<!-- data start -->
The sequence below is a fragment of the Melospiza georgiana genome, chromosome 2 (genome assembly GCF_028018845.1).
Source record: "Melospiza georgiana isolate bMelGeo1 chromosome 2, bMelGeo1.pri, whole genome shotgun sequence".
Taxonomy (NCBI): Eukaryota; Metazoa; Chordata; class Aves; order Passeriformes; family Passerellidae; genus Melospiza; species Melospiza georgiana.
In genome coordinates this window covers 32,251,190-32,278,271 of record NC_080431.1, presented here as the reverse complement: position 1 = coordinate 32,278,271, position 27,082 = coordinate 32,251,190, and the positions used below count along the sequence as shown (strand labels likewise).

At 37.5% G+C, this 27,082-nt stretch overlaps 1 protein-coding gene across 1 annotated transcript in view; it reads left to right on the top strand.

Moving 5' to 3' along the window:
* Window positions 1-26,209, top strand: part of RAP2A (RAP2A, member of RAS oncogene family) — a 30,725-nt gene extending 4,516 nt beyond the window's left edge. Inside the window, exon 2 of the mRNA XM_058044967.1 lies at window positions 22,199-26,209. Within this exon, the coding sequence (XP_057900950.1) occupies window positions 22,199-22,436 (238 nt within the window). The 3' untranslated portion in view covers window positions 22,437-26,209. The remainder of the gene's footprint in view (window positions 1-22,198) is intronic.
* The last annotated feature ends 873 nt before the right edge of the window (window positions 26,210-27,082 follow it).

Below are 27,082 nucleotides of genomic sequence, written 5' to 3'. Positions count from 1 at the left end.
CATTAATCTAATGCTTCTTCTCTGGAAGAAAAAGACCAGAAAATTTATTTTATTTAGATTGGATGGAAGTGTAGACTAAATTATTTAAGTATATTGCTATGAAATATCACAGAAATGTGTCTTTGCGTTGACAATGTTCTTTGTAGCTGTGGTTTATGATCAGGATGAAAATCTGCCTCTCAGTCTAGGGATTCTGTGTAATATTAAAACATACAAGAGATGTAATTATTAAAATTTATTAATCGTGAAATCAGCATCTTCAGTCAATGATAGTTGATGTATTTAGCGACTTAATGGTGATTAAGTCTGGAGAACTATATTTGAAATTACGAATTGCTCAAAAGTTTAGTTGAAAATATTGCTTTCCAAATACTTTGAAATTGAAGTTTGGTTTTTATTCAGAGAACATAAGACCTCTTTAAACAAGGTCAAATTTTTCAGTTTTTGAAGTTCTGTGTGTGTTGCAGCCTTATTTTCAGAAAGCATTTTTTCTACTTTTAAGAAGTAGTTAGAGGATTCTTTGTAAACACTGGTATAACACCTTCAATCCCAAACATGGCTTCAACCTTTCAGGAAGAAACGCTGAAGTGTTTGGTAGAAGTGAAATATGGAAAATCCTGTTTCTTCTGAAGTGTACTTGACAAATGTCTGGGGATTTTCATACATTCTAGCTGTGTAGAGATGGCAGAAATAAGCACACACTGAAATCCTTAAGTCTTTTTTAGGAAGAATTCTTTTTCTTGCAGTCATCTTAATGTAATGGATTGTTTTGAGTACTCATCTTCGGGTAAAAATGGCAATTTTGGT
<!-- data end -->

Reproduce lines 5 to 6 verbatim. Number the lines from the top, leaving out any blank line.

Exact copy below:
At 37.5% G+C, this 27,082-nt stretch overlaps 1 protein-coding gene across 1 annotated transcript in view; it reads left to right on the top strand.

Moving 5' to 3' along the window: